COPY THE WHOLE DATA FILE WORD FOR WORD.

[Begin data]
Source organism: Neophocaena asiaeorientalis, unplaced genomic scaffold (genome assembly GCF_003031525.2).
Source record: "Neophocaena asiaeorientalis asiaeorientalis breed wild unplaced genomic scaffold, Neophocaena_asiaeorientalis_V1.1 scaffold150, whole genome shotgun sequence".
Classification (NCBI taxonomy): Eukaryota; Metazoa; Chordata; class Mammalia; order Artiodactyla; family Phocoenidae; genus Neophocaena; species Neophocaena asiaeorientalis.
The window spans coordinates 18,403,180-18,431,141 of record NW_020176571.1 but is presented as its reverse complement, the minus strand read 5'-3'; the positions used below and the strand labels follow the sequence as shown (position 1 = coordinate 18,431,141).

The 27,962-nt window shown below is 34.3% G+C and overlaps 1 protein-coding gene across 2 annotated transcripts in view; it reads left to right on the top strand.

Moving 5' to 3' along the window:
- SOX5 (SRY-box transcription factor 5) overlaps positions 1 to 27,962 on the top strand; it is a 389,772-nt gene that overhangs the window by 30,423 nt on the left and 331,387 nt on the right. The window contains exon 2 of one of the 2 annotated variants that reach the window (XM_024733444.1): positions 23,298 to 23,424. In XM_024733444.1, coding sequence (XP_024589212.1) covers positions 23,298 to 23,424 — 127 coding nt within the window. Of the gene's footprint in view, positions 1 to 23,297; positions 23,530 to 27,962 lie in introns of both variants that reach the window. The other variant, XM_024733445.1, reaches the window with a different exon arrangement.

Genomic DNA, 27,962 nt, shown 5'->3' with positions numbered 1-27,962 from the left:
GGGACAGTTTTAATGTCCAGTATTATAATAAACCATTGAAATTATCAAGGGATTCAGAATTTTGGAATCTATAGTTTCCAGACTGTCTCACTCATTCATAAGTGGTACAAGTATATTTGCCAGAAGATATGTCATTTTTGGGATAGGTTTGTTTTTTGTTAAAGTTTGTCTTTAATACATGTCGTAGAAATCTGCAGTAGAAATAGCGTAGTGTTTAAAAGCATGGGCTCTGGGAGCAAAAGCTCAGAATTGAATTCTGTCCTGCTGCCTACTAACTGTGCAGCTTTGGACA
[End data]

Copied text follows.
Source organism: Neophocaena asiaeorientalis, unplaced genomic scaffold (genome assembly GCF_003031525.2).
Source record: "Neophocaena asiaeorientalis asiaeorientalis breed wild unplaced genomic scaffold, Neophocaena_asiaeorientalis_V1.1 scaffold150, whole genome shotgun sequence".
Classification (NCBI taxonomy): Eukaryota; Metazoa; Chordata; class Mammalia; order Artiodactyla; family Phocoenidae; genus Neophocaena; species Neophocaena asiaeorientalis.
The window spans coordinates 18,403,180-18,431,141 of record NW_020176571.1 but is presented as its reverse complement, the minus strand read 5'-3'; the positions used below and the strand labels follow the sequence as shown (position 1 = coordinate 18,431,141).

The 27,962-nt window shown below is 34.3% G+C and overlaps 1 protein-coding gene across 2 annotated transcripts in view; it reads left to right on the top strand.

Moving 5' to 3' along the window:
- SOX5 (SRY-box transcription factor 5) overlaps positions 1 to 27,962 on the top strand; it is a 389,772-nt gene that overhangs the window by 30,423 nt on the left and 331,387 nt on the right. The window contains exon 2 of one of the 2 annotated variants that reach the window (XM_024733444.1): positions 23,298 to 23,424. In XM_024733444.1, coding sequence (XP_024589212.1) covers positions 23,298 to 23,424 — 127 coding nt within the window. Of the gene's footprint in view, positions 1 to 23,297; positions 23,530 to 27,962 lie in introns of both variants that reach the window. The other variant, XM_024733445.1, reaches the window with a different exon arrangement.

Genomic DNA, 27,962 nt, shown 5'->3' with positions numbered 1-27,962 from the left:
GGGACAGTTTTAATGTCCAGTATTATAATAAACCATTGAAATTATCAAGGGATTCAGAATTTTGGAATCTATAGTTTCCAGACTGTCTCACTCATTCATAAGTGGTACAAGTATATTTGCCAGAAGATATGTCATTTTTGGGATAGGTTTGTTTTTTGTTAAAGTTTGTCTTTAATACATGTCGTAGAAATCTGCAGTAGAAATAGCGTAGTGTTTAAAAGCATGGGCTCTGGGAGCAAAAGCTCAGAATTGAATTCTGTCCTGCTGCCTACTAACTGTGCAGCTTTGGACA